Skip to comments.Mystery Mammal Discovered In Borneo's Forests
Posted on 12/06/2005 6:41:43 AM PST by blam
Mystery mammal discovered in Borneos forests
00:01 06 December 2005
NewScientist.com news service
The new beast, with its dark red fur and long tail, could be a new species of marten or civet, or belong to a new group entirely (Image: Stephan Wulffraat, WWF) Experts are mystified by the new creature, with some saying it looks like a civet, and others say that it resembles a lemur (Image: Wahyu Gumelar/Stephan Wulffraat, WWF)
The mammal, which is slightly larger than a domestic cat, has dark red fur and a long, bushy tail. It was snapped twice at night by a camera trap set up by researchers from the conservation group WWF.
Its general shape with a possibly pointed snout, small ears, and large powerful hind legs suggests it is a meat-eater. It has some similarities with martens or civets and could belong to these groups, or it may belong to an entirely new group, says WWF.
New species are always exciting, and new species of cuddly things are exciting, says Nick Isaac, a research fellow at the Zoological Society of London, UK.
But he warns it may be difficult to establish whether the new find genuinely represents a new species, or just a variation on a known species. My reservation is is it a range extension, or a slightly different colour morph of something we know about? he told New Scientist.
Hair or faeces We showed the photos of the animal to locals who know the wildlife of the area, but nobody had ever seen this creature before, says Stephan Wulffraat, a biologist coordinating WWFs research on the new mystery mammal. We also consulted several Bornean wildlife experts, s. Some thought it looked like a lemur, but most were convinced it was a carnivore.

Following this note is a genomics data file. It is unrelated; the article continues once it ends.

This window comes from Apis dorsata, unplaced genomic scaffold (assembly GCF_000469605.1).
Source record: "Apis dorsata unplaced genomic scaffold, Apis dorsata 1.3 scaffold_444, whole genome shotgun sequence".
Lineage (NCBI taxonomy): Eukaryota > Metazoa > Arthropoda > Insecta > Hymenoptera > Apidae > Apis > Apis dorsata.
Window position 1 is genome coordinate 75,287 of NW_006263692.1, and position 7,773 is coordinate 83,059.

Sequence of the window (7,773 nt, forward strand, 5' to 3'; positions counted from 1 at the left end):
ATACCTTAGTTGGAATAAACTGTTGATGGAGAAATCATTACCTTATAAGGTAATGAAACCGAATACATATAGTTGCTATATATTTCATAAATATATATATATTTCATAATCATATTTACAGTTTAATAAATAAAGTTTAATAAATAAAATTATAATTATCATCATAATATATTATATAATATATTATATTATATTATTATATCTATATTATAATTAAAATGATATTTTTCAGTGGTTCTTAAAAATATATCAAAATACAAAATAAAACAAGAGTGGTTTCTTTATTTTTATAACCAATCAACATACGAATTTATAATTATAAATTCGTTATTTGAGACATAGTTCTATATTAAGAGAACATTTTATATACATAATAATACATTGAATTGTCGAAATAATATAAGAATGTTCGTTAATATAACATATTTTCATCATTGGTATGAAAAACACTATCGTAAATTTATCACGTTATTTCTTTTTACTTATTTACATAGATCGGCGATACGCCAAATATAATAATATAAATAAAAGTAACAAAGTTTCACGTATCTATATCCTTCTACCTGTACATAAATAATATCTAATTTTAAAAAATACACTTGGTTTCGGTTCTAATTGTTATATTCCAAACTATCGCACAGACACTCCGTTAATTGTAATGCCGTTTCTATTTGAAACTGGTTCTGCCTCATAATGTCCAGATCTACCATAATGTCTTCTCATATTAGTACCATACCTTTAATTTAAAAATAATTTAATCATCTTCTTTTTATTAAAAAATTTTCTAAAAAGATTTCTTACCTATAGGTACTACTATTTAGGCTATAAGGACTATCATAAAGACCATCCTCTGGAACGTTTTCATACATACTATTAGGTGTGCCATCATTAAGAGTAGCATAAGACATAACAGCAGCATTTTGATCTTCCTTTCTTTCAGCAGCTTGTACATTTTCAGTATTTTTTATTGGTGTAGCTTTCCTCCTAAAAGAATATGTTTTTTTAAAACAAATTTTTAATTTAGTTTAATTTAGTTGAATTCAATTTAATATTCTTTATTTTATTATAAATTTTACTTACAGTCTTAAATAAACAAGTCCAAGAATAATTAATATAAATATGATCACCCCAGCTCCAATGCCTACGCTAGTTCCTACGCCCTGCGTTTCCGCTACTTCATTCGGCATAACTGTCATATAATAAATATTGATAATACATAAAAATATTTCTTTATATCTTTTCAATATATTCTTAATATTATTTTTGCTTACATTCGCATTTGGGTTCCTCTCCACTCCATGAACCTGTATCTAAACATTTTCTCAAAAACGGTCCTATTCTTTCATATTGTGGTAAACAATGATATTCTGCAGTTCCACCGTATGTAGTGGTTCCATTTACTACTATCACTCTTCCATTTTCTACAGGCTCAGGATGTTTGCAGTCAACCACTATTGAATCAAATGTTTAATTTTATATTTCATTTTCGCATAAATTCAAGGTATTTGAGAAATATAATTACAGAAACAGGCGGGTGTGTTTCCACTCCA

He says the only way to know for certain whether the strange mammal is a new species is to capture one. The team is attempting to capture snare a live animal using cage traps.
Isaac says that catching an animal is the ideal way to establish its true identity. However, in recent years taxonomists have been able to classify some new species, for example beetles, by using their DNA. If you could get a hair from this thing or faeces then you could compare the DNA with close relatives, he suggests.
A fur trap next to the camera trap might be able to betray the creatures identity if it could snatch a hair from the root so its DNA-containing follicle could be used.
The use of camera traps has meant many new species are being discovered, says Isaac. Grids of cameras can be left on animal trails for weeks. And digital photography with good flashes means the technology has made it easier for modern scientists to make discoveries. The Victorians didnt have that luxury, he adds.
That tail is almost as long as Nessie's neck.
Amazing that our pollution-tainted world can produce more and more new species.
Wonder if we can interest anyone in species trading credits? You know, for every one that dies off if we find another one we are good to go?
I'd take this guy over the snail darter anyday.
I think it should be named the "Hildabeast".
A fur trap in conjunction with the camera BTTT
I believe that all known lemur species live on Madagascar, so it would be hard to explain a lemur being found on Borneo. On the other hand, Madagascar was first settled by people from Borneo...maybe someone made a trip back home and took some lemurs back as pets.
Now we know where "mystery meat" come from!
Hmm..does naming rights go to the person who took the photo or the one who captures/kills the creature.
Kinda makes the mouth water, donit?
Lol! Did you do that?
Al Gore found this new species years ago (just before he invented the internet)
> Did you do that?
Wish I had. The jackalope's been around for a while.
That is possible considering human nature to having pets combined with homesickness.
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